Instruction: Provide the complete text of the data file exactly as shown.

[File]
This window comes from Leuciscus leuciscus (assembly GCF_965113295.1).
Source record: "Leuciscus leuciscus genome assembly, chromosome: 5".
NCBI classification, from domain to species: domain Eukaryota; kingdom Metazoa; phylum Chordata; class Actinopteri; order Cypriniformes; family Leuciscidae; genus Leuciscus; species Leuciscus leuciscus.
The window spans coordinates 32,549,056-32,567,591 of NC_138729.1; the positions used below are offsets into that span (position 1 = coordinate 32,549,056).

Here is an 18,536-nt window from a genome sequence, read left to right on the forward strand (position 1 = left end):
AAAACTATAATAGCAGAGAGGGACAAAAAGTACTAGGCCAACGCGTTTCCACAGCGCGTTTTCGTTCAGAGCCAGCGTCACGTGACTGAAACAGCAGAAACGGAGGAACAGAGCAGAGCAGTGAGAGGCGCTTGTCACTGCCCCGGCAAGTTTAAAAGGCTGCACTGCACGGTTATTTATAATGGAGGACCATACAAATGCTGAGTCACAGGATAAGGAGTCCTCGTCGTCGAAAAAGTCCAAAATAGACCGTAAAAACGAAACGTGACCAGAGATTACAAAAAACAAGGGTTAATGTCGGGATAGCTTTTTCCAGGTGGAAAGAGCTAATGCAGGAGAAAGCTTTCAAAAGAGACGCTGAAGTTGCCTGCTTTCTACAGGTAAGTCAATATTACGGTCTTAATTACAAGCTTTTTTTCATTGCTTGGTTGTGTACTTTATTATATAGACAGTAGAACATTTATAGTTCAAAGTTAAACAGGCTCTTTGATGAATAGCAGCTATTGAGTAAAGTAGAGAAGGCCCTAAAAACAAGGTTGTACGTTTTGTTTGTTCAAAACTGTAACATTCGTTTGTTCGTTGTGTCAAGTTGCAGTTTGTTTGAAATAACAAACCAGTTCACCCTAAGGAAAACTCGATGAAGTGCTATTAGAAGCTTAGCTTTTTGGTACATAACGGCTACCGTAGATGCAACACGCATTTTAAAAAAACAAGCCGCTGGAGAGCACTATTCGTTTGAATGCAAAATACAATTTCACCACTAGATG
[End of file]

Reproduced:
This window comes from Leuciscus leuciscus (assembly GCF_965113295.1).
Source record: "Leuciscus leuciscus genome assembly, chromosome: 5".
NCBI classification, from domain to species: domain Eukaryota; kingdom Metazoa; phylum Chordata; class Actinopteri; order Cypriniformes; family Leuciscidae; genus Leuciscus; species Leuciscus leuciscus.
The window spans coordinates 32,549,056-32,567,591 of NC_138729.1; the positions used below are offsets into that span (position 1 = coordinate 32,549,056).

Here is an 18,536-nt window from a genome sequence, read left to right on the forward strand (position 1 = left end):
AAAACTATAATAGCAGAGAGGGACAAAAAGTACTAGGCCAACGCGTTTCCACAGCGCGTTTTCGTTCAGAGCCAGCGTCACGTGACTGAAACAGCAGAAACGGAGGAACAGAGCAGAGCAGTGAGAGGCGCTTGTCACTGCCCCGGCAAGTTTAAAAGGCTGCACTGCACGGTTATTTATAATGGAGGACCATACAAATGCTGAGTCACAGGATAAGGAGTCCTCGTCGTCGAAAAAGTCCAAAATAGACCGTAAAAACGAAACGTGACCAGAGATTACAAAAAACAAGGGTTAATGTCGGGATAGCTTTTTCCAGGTGGAAAGAGCTAATGCAGGAGAAAGCTTTCAAAAGAGACGCTGAAGTTGCCTGCTTTCTACAGGTAAGTCAATATTACGGTCTTAATTACAAGCTTTTTTTCATTGCTTGGTTGTGTACTTTATTATATAGACAGTAGAACATTTATAGTTCAAAGTTAAACAGGCTCTTTGATGAATAGCAGCTATTGAGTAAAGTAGAGAAGGCCCTAAAAACAAGGTTGTACGTTTTGTTTGTTCAAAACTGTAACATTCGTTTGTTCGTTGTGTCAAGTTGCAGTTTGTTTGAAATAACAAACCAGTTCACCCTAAGGAAAACTCGATGAAGTGCTATTAGAAGCTTAGCTTTTTGGTACATAACGGCTACCGTAGATGCAACACGCATTTTAAAAAAACAAGCCGCTGGAGAGCACTATTCGTTTGAATGCAAAATACAATTTCACCACTAGATG